Water, water, everywhere. But will we always have enough to drink? Wash away our waste? Grow crops and raise livestock? Some prominent progressives are warning that, as our population grows and our planet warms, water will become increasingly scarce, and humans will inevitably start fighting over it.
Legions of experts are trying to fathom what drove Staff Sergeant Robert Bales to allegedly slaughter 16 Afghan civilians, including nine children, on March 11.
I recently visited a doctor for one problem, and, as doctors are wont to do, he recommended tests for completely unrelated problems. My hearing has seemed muffled lately, so I wanted the doctor to peer in my ears.
Anatomy of an Epidemic: Magic Bullets, Psychiatric Drugs, and the Astonishing Rise of Mental Illness in America (Crown 2010), by the journalist Robert Whitaker, is one of the most disturbing, consequential works of investigative journalism I've read in a long time.
When, if ever, is lying justified? I talked about this conundrum this week in a freshmen humanities class, in which we were reading Immanuel Kant on morality.
Are you a war pessimist? Odds are you are. For almost a decade now, I've been asking people if they think war will ever end. I've surveyed thousands of people, young and old, liberal and conservative, hawks and doves, male and female.
In Remaking Eden (Harper Perennial, 1998), geneticist Lee Silver envisioned a future in which humanity has split into two species: "Naturals," the poor slobs who muddle along with the genes that nature gave them, and the "GenRich," who can afford to boost their physical and mental talents via genetic engineering.
In my classes, I often ask my students to wrestle with what I call damned-if-you-do-or-don't dilemmas, which offer no easy solutions. Every choice would pose certain risks and violate one valued principle or another.
What's the point of the humanities? I mean, in addition to supplying jobs for humanities teachers? I am a faculty member within the College of Arts & Letters, a.k.a.
I just started teaching my spring classes, and on the first day a student asked me if my work as a science journalist had taken me to any cool places.
Driving through my hometown recently, I passed half a dozen neighbors holding antiwar signs. One declared, "BRING ALL OUR TROOPS HOME," with "ALL" underlined.
In 1995, I critiqued evolutionary psychology in "The New Social Darwinists," an article in the December issue of Scientific American. Afterwards I got a scathing letter from Robert Trivers, whose work on altruism, parent-offspring conflict and other tendencies helped lay the foundations for evolutionary psychology, which like its precursor sociobiology attempts to explain human thought and behavior in Darwinian terms.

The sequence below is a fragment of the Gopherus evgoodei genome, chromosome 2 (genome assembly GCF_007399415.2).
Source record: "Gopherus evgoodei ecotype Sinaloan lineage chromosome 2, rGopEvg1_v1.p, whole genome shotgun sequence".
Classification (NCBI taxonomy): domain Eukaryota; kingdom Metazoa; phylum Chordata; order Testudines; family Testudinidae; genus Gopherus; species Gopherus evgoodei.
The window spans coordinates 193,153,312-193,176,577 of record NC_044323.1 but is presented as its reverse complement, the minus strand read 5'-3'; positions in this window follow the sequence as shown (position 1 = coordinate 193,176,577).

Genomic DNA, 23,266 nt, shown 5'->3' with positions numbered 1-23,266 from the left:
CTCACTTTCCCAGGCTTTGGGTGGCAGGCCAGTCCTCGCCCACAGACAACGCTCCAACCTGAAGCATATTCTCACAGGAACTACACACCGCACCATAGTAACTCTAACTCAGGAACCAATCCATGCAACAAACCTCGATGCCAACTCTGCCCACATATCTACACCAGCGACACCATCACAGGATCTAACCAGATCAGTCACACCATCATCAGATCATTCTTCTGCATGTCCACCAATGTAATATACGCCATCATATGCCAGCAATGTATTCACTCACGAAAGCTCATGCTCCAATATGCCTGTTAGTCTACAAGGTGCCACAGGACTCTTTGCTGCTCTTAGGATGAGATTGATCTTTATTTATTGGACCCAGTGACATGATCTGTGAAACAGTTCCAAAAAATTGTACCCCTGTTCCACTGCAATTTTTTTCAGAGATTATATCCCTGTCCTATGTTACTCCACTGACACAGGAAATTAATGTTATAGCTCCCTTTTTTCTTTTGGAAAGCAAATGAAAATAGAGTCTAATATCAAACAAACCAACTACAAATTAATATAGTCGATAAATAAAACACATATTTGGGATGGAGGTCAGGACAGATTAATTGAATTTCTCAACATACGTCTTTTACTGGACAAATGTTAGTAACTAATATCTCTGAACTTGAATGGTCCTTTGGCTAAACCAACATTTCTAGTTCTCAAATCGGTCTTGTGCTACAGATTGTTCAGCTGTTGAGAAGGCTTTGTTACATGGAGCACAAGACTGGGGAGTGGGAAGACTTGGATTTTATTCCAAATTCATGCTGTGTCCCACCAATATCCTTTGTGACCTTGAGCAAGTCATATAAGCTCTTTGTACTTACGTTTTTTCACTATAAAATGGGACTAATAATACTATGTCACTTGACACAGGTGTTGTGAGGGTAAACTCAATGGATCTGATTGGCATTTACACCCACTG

Environmentalism, like politics in general, is depressingly polarized these days. On one side, alarmists like the activist Bill McKibben, climatologist James Hansen and blogger Joe Romm warn that if we don't cut way back on fossil fuels—now!—civilization may collapse.
I just realized today is Winter Solstice, the shortest day of the year. To celebrate it, I'm posting the following column, adapted from something I wrote for The New York Times nine years ago: Three years ago, my wife, who is a pagan, decided that our family should celebrate Winter Solstice.
What does it say about particle physics that the Higgs boson has generated so much hullaballoo lately? Physicists at the Large Hadron Collider in Switzerland have reportedly glimpsed "tantalizing hints" of the Higgs, which might confer mass to quarks, electrons and other building blocks of our world.
All science writers, especially those of us who cover particle physics and other fields that purport to reveal ultimate reality, hear from cranks. Pre-email, I got envelopes stuffed with manuscripts, sometimes hundreds of pages long, from people unaffiliated with any research institution known to me.
I've been brooding over Buddhism lately, for several reasons. First, I read that Steve Jobs was a long-time dabbler in Buddhism and was even married in a Buddhist ceremony.
The biologist Lynn Margulis died on November 22 at the age of 73. I adapted the following essay about her from my 1996 book The End of Science.
As an adolescent, I was sometimes so glum that my mom called me Eeyore. I wallowed in The Waste Land , 1984 , Brave New World and other gloomy classics.
Last summer, I wrote about my run-in with a rabid skunk, which reinforced my disbelief in a benign, all-powerful God. If such a God exists, why does He allow some people to suffer so much, through no fault of their own?